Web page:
Discussions with your kids about substance use and abuse will differ based on whether you are trying to prevent them from starting to use alcohol and other drugs, stop them from experimenting, or seeking help once they’ve developed a problem. Here are some tips to help you “parent for prevention” by discussing alcohol and other drug rules before your kids ever use.
Family Behavior Policies
• Express an appropriate level of concern about alcohol and other drug use. Has there been a history of use by a family member? Do you simply want to make sure your family’s future stays drug-free?
• Spell out your expectations regarding alcohol and other drug use, rather than waiting to bring up the topic after your teen has begun to experiment (most do) or after they’ve developed a problem.
• Bring the family together for a meeting. State your position on issues such as alcohol and other drug use, sex and relationships, or even screen time (Internet, television, PlayStation/Wii, etc.).
• Explain what is allowed, what is not, and what the consequences will be if rules are broken. Your teen may not agree with you, but it is fair for you to ask them to follow these rules.
• Negotiate on less important rules (how much screen topics (alcohol and other drug use). Buy-in now will make it easier for teens to follow the rules later.
• Consider writing down the rules and having everyone sign them — especially if you are worried that your children may claim, “I didn’t know about that rule,” or “You said something different.”
• If your children have two different homes, be sure that all the adults in a parenting role agree on family rules, so your children will not take advantage of one home’s looser standards.
Family Together Time
Make time for family dinners as often as possible. It May seem challenging at first, but after a while, it will become routine and enjoyable. Make sure everyone helps prepare the meal and helps clean up afterwards. Use this “together time” to talk about your child’s day and get updates on important issues — such as whether or not they have been offered alcohol or other drugs.
Unscheduled after-school and weekend hours are often the times when teens get into trouble. Keep your kids involved with enjoyable activities that keep them busy; if school, sports, or other standard activities are not appealing to your teen, think about volunteer opportunities or after-school jobs. These activities provide young people with a chance to become more responsible, work alongside adults, and develop new skills. Teens and parents may even volunteer together to build their relationship in a fun and neutral zone.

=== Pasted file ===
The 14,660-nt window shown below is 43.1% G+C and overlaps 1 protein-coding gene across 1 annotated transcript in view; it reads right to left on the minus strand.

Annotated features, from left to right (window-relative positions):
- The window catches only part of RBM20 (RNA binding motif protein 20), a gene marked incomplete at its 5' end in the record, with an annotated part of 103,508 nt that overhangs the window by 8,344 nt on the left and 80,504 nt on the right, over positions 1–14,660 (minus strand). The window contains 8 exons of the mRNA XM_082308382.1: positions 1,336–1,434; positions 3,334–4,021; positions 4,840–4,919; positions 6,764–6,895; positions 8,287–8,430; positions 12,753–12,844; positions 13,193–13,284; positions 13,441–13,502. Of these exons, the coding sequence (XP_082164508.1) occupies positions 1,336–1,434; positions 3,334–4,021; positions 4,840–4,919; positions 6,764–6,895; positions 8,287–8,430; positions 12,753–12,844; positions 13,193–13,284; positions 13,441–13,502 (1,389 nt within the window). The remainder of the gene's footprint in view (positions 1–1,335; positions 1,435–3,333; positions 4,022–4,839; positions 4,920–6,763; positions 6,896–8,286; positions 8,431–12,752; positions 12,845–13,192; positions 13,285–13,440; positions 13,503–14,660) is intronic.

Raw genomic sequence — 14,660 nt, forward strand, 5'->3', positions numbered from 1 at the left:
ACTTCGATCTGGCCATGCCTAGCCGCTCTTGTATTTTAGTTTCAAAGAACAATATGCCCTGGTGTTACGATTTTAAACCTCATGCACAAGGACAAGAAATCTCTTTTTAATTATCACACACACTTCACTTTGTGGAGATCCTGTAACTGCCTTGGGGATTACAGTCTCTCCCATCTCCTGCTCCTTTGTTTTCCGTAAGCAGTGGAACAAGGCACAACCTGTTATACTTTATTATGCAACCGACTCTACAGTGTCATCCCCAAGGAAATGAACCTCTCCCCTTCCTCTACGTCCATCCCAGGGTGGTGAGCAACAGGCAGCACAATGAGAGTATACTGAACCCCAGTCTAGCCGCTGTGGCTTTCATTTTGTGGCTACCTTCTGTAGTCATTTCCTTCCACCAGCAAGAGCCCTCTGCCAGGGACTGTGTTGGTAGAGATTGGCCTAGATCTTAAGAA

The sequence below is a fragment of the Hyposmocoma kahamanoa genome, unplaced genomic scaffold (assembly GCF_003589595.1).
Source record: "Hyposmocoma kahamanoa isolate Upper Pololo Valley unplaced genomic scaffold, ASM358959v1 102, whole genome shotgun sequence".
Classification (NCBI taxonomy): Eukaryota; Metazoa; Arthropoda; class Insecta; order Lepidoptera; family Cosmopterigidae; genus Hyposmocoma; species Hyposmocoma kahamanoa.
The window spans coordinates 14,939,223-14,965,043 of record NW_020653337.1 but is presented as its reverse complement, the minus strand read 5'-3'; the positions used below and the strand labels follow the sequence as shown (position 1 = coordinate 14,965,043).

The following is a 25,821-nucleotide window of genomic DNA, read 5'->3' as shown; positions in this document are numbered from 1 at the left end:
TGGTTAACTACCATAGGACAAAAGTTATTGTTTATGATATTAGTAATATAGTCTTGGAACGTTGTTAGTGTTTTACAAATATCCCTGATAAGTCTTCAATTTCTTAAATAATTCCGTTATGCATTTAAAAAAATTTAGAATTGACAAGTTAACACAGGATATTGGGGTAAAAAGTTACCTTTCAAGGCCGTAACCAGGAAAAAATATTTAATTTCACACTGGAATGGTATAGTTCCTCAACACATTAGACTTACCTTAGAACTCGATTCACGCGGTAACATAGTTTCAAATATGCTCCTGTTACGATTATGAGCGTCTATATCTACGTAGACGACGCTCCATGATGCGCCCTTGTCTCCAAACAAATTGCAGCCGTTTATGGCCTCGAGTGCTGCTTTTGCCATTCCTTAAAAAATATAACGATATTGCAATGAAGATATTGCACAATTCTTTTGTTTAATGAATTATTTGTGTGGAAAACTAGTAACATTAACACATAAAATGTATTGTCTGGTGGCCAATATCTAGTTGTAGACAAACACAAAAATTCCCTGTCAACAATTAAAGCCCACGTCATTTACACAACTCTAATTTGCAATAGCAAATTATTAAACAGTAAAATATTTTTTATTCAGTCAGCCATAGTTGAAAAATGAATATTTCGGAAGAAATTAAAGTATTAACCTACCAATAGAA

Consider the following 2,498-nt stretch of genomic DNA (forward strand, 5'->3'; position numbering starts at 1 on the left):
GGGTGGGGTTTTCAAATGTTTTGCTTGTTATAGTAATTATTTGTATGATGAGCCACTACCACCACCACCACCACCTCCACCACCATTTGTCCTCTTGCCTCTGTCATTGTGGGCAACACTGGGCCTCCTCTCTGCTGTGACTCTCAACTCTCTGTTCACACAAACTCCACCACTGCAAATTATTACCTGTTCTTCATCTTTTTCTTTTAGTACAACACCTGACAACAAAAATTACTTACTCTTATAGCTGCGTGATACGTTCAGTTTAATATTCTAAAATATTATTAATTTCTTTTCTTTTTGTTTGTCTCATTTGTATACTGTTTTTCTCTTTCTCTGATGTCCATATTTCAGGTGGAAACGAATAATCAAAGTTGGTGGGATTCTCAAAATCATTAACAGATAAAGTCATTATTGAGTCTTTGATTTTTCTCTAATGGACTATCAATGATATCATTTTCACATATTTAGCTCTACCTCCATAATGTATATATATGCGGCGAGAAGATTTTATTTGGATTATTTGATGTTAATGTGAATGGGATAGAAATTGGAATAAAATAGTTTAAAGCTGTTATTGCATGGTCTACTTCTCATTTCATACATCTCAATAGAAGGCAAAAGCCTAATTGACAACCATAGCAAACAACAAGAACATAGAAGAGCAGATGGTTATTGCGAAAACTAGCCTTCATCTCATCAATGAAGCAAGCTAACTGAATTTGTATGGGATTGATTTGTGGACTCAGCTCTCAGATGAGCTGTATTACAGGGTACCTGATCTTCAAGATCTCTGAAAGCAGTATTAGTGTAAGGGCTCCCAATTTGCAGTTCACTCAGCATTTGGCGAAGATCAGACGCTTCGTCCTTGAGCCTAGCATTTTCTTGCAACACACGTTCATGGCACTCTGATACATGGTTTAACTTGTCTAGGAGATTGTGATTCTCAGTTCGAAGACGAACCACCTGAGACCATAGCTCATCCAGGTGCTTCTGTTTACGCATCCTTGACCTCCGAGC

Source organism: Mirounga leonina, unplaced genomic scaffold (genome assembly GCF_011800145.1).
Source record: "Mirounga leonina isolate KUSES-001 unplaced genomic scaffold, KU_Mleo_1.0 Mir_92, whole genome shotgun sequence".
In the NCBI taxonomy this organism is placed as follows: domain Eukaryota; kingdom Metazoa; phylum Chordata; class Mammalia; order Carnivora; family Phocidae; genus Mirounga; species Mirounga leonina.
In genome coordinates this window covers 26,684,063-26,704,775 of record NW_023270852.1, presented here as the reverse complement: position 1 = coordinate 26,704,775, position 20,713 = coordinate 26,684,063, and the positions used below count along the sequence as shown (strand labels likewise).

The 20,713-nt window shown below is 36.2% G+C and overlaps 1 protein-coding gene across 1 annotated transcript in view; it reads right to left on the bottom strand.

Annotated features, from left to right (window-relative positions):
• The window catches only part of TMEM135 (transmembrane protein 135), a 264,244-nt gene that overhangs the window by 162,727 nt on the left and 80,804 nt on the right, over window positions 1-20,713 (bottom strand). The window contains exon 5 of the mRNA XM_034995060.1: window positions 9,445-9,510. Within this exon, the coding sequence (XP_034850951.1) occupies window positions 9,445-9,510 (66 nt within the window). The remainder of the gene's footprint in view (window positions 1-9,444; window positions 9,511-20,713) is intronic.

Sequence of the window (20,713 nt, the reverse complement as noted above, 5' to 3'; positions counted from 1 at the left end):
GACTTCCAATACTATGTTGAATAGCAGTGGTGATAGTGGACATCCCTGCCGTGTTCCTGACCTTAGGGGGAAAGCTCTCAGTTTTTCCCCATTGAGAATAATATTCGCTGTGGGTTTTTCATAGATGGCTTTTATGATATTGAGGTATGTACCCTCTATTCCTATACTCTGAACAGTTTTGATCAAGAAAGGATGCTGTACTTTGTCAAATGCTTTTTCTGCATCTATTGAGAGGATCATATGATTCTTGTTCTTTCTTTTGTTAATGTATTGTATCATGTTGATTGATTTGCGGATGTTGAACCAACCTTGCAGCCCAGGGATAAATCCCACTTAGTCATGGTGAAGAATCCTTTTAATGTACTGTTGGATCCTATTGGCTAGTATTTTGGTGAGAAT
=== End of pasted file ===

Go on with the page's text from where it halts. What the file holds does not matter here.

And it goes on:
Be An Aware Parent
Show up to your teen’s activities, even when they don’t expect it! Make it a point to get to know your teen’s friends and their parents. If there’s going to be a party, call to see if a parent will be home. Use Facebook or Twitter to help connect with other parents who want to stay on top of their teen’s activities. Make sure teens call you from a landline to let you know their whereabouts, and insist on quick callbacks when you call them on their cell phone.
Provide Teens With Easy Outs
Teens don’t want to be embarrassed in front of their peers. So help them come up with “easy outs” when offered alcohol or other drugs.
• Teach them excuses, such as “I can’t drink alcohol, use cigarettes or other drugs because my parents do drug tests” or “I can’t get high because I have a doctor’s appointment tomorrow and they might need a urine sample.”
• Create a family “code.” Your teen could tell their peers that they have to call home, and then tell you a code phrase such as “I’m not ready to come home yet” to let you know that they are in an uncomfortable situation. This makes it appear to their friends that you are forcing them to come home, allowing your teen to save face while getting them out of the situation.
Remember: Addiction Is A Disease
If you sense that your teen is experimenting or that their substance use or abuse is starting to escalate, seek assistance quickly. Talk to someone at your child’s school, a substance abuse counselor, or a youth clergy person. You run to the doctor if you think your child has strep throat. Why shouldn’t you do the same for a teen who might be in the early stages of the chronic brain disease we know as addiction?
For more information call 1800 DRUG HELP. www.phoenixhouse.org